“a broad, wide-ranging and powerful performance”
—New York Times
We need your help!
Sacred Music in a Sacred Space is not an endowed program—each season we must raise the necessary funds to cover our artistic and operating expenses. Please join us in making these extraordinary performances possible. No contribution is too large or too small, and each one goes a long way to make certain that music will be ringing from this sacred space for years to come.
Sacred Music in a Sacred Space Announces 18-19 Season (Broadway World)
Happy Error: The Week in Classical Music (New York Times)
"I haven’t encountered much Poulenc in recent years, except for the farcical opera “Les Mamelles de Tiresias,” heard twice: at Tanglewood in 1997 and at the Juilliard School in 2015. I can’t say that I thought a lot about what I was missing, but I was forcibly reminded on Wednesday evening, by Sacred Music in a Sacred Space’s Poulenc program at the Church of St. Ignatius Loyola, just how delightful his best works are. Renée Anne Louprette played the Organ Concerto beautifully, and K. Scott Warren conducted St. Ignatius choirs in Poulenc’s crowning Gloria, with Wendy Baker as an excellent soprano soloist."
JAMES R. OESTREICH
Duruflé Requiem (Opera News)
Exploring Choral Music in New York (Epoch Times)
Review: At St. Ignatius Loyola, Bach’s Mass in All Its Elements (New York Times)
Concert Review: The Heavy Weight of Faith (Superconductor)
Transcending the Gloom Outside of St. Ignatius Loyola (Lucid Culture)
Warmth, richness, intimacy and excellence have always been the signature of SACRED MUSIC IN A SACRED SPACE, a series simply called "invaluable" by The New York Times. Located in the opulent Church of St. Ignatius Loyola in New York City, Sacred Music in a Sacred Space is committed to presenting the finest sacred choral and organ repertoire spanning over 1,000 years of music history. Known for their artistic excellence, the renowned Choir and Orchestra of St. Ignatius Loyola present exhilarating performances of large-scale choral masterpieces as well as more intimate and reflective settings by lesser-known composers. Internationally-acclaimed organists may also frequently be heard on the Church's magnificent N.P. Mander Pipe Organ, the largest tracker organ in New York City.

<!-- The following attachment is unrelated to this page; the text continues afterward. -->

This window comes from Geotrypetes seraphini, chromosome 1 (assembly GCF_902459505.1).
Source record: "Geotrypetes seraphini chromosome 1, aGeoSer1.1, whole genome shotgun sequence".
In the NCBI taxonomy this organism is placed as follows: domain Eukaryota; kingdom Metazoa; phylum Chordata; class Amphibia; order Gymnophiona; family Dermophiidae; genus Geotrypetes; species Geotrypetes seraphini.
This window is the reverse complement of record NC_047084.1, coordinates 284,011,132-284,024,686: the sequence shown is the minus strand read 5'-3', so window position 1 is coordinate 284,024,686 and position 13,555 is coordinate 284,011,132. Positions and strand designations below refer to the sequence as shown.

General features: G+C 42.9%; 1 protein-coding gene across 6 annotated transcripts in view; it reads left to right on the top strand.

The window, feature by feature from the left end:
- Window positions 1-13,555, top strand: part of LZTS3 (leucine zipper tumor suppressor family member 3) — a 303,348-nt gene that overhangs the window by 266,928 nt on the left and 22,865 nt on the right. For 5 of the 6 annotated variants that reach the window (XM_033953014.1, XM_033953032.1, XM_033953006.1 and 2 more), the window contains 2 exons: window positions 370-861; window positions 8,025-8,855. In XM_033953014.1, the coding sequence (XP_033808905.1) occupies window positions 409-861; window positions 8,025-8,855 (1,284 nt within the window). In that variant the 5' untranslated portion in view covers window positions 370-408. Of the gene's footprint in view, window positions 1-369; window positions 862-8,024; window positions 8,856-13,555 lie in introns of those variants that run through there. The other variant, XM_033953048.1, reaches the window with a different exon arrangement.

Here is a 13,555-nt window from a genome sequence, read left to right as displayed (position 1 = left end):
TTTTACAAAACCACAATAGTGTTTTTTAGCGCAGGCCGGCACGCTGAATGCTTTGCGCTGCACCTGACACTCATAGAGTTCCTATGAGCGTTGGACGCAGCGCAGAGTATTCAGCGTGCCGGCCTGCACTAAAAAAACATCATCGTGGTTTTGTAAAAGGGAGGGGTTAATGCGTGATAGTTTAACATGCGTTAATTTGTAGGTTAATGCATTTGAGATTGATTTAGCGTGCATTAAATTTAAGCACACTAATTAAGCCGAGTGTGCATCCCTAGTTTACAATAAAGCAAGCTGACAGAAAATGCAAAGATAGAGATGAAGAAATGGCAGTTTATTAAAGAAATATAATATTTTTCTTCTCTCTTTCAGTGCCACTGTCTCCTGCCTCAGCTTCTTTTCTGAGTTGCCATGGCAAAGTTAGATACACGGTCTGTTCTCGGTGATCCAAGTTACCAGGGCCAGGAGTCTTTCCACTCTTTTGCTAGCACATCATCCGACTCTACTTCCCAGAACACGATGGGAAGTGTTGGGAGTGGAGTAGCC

9-9 Monday - Friday
12-5 Saturday & Sunday
Church of St. Ignatius Loyola
980 Park Avenue
at 84th Street
New York, NY 10028
The Church of St. Ignatius Loyola is easily reached via the 4, 5, and 6 subway lines (86th Street station), or buses on Madison, Lexington and Fifth Avenues, and on 86th Street.
Street parking can be difficult to find, but there are a number of parking garages nearby. There are garages on 83rd Street (between Park and Lexington Avenues) and 84th Street (between Park and Lexington Avenues), as well as near the Metropolitan Museum of Art.
The Church of St. Ignatius Loyola is wheelchair/walker accessible via the ramp entrance on 84th Street (between Park and Madison Avenues).
The restrooms are NOT easily accessible by wheelchair. The most easily accessible restrooms are in the Parish House (980 Park Avenue). There are two steps down from the street level into the Parish House and there is a restroom on that ground floor.